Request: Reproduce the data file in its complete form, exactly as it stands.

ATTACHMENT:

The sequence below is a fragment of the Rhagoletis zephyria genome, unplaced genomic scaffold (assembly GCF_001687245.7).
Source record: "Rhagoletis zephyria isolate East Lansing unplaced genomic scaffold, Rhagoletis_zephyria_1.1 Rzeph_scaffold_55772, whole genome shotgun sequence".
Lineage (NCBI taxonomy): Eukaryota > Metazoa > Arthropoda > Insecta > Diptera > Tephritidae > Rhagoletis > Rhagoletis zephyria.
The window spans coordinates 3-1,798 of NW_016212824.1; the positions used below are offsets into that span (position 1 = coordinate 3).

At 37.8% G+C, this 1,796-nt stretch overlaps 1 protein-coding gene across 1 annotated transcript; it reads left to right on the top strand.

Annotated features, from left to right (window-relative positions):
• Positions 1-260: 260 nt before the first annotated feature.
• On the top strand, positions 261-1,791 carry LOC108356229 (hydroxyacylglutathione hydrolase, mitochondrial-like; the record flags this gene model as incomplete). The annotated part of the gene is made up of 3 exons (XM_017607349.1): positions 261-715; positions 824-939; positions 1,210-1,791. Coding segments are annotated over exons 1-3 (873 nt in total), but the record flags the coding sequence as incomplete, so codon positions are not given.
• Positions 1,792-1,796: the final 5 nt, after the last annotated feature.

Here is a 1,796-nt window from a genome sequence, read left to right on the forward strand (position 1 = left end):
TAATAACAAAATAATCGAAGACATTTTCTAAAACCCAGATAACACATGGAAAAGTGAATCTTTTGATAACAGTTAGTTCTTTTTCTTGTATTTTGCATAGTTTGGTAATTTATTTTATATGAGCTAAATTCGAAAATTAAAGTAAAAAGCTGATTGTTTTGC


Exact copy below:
The sequence below is a fragment of the Rhagoletis zephyria genome, unplaced genomic scaffold (assembly GCF_001687245.7).
Source record: "Rhagoletis zephyria isolate East Lansing unplaced genomic scaffold, Rhagoletis_zephyria_1.1 Rzeph_scaffold_55772, whole genome shotgun sequence".
Lineage (NCBI taxonomy): Eukaryota > Metazoa > Arthropoda > Insecta > Diptera > Tephritidae > Rhagoletis > Rhagoletis zephyria.
The window spans coordinates 3-1,798 of NW_016212824.1; the positions used below are offsets into that span (position 1 = coordinate 3).

At 37.8% G+C, this 1,796-nt stretch overlaps 1 protein-coding gene across 1 annotated transcript; it reads left to right on the top strand.

Annotated features, from left to right (window-relative positions):
• Positions 1-260: 260 nt before the first annotated feature.
• On the top strand, positions 261-1,791 carry LOC108356229 (hydroxyacylglutathione hydrolase, mitochondrial-like; the record flags this gene model as incomplete). The annotated part of the gene is made up of 3 exons (XM_017607349.1): positions 261-715; positions 824-939; positions 1,210-1,791. Coding segments are annotated over exons 1-3 (873 nt in total), but the record flags the coding sequence as incomplete, so codon positions are not given.
• Positions 1,792-1,796: the final 5 nt, after the last annotated feature.

Here is a 1,796-nt window from a genome sequence, read left to right on the forward strand (position 1 = left end):
TAATAACAAAATAATCGAAGACATTTTCTAAAACCCAGATAACACATGGAAAAGTGAATCTTTTGATAACAGTTAGTTCTTTTTCTTGTATTTTGCATAGTTTGGTAATTTATTTTATATGAGCTAAATTCGAAAATTAAAGTAAAAAGCTGATTGTTTTGC